In this Book

summary
The title of this book alludes to two branches of folklore that exist side by side in Texas, the English and the Mexican. The English tradition is symbolized by the willow and the Mexican by the Mesquite. Mezquite is the Spaniards' approximation of Nahuatl mizquitl, and of course Mexican folklore contains a mixture of Spanish and Indian elements. The mesquite and the willow both grow in Texas, but the mesquite has a much wider range because it can live in dry country. Mesquite belongs mainly to that part of Texas where the Mexican influence was the strongest, the country below San Antonio once occupied by Spanish and Mexican ranchers who traced their land titles back to grants made by the king of Spain.

Table of Contents

  1. Cover Page
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  1. Title Page
  2. pp. i-iii
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  1. Copyright Page
  2. p. iv
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  1. Preface
  2. pp. v-vi
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  1. Contents
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  1. The Legend of Gregorio Cortez
  2. pp. 1-22
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  1. The Child Ballad in the Middle West and Lower Mississippi Valley
  2. pp. 23-77
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  1. Six Tales from Mexico
  2. pp. 78-95
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  1. The Western Bad Man as Hero
  2. pp. 96-104
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  1. Animal Tails: Function and Folklore
  2. pp. 105-112
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  1. Br'er Rabbit Watches Out for Himself in Mexico
  2. pp. 113-117
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  1. Recollections of an Itinerant Folklorist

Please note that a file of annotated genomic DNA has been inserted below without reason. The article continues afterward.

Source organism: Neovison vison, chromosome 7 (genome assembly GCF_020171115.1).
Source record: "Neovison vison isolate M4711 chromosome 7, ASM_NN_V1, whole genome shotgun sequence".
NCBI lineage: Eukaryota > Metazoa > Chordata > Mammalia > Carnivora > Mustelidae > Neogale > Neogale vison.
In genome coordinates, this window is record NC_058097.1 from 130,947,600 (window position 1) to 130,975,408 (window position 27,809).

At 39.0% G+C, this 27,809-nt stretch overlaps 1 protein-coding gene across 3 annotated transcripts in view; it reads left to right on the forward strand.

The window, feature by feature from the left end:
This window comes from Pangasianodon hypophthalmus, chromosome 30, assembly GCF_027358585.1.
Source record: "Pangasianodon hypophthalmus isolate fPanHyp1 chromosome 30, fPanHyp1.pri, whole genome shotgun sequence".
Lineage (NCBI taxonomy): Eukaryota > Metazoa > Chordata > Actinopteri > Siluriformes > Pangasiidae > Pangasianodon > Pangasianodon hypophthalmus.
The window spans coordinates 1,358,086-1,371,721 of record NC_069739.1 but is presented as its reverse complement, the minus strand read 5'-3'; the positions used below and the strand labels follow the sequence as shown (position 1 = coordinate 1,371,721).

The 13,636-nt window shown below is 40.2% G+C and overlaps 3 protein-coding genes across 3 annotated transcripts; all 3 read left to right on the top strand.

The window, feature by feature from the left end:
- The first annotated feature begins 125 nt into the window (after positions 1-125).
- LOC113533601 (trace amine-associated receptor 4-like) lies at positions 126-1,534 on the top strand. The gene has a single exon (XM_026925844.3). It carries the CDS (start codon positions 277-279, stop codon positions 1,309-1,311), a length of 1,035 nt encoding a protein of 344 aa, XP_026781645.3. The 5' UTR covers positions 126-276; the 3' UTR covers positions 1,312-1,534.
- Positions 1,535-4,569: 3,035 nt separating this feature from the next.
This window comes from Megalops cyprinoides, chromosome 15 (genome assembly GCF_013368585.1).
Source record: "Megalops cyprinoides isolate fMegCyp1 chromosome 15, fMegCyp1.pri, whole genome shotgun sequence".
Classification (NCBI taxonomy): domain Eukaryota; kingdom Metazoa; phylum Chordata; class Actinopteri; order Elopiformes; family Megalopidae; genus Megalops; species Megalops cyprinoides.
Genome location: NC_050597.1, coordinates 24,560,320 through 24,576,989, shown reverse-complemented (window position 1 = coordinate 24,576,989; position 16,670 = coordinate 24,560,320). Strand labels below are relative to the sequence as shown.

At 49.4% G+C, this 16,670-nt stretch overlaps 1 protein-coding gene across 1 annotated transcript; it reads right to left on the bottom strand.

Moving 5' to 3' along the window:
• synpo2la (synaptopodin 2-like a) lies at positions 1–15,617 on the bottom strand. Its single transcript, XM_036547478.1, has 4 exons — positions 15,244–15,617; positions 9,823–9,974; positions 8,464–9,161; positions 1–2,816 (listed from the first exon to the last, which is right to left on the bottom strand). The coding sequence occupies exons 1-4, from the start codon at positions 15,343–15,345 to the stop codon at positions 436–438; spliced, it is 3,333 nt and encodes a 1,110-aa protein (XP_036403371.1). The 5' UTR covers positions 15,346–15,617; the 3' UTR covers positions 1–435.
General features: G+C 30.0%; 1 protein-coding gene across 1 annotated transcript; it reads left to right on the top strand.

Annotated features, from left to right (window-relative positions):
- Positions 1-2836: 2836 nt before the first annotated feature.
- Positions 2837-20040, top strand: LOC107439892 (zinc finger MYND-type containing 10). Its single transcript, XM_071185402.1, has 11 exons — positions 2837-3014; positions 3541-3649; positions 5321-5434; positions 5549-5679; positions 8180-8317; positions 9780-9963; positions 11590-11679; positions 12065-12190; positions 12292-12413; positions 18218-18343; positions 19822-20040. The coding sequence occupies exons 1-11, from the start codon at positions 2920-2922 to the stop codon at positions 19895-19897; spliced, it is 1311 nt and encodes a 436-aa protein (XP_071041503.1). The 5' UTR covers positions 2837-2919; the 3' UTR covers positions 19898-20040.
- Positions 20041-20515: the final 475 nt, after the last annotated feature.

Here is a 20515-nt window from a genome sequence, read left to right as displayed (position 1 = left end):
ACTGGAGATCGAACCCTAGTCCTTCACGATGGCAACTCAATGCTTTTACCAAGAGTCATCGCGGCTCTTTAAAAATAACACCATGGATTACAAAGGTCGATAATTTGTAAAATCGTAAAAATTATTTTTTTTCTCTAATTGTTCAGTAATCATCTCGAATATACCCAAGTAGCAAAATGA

2. pp. 118-128
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  1. Dialogue in Folktale and Song
  2. pp. 129-137
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  1. The Twelve Truths in the Spanish Southwest
  2. pp. 138-150
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  1. To Whom God Wishes to Give: A Tale of Old Mexico in English Ballad Stanzas
  2. pp. 151-161
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  1. Tales of the Kansas City, Mexico and Orient Railroad
  2. pp. 162-170
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  1. Christ in the Big Bend
  2. pp. 171-179
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  1. The Ghost of the Hutto Ranch
  2. pp. 180-186
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  1. Spanish Folklore from South Texas
  2. pp. 187-191
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  1. Home Remedies for Arthritis
  2. pp. 192-200
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  1. Contributors
  2. pp. 201-204
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  1. National Endowment for the Humanities Funding Information
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Additional Information

ISBN
9780870740183
Related ISBN
9780870740183
MARC Record
OCLC
1004186370
Launched on MUSE
2019-12-20
Language
English
Open Access
Yes
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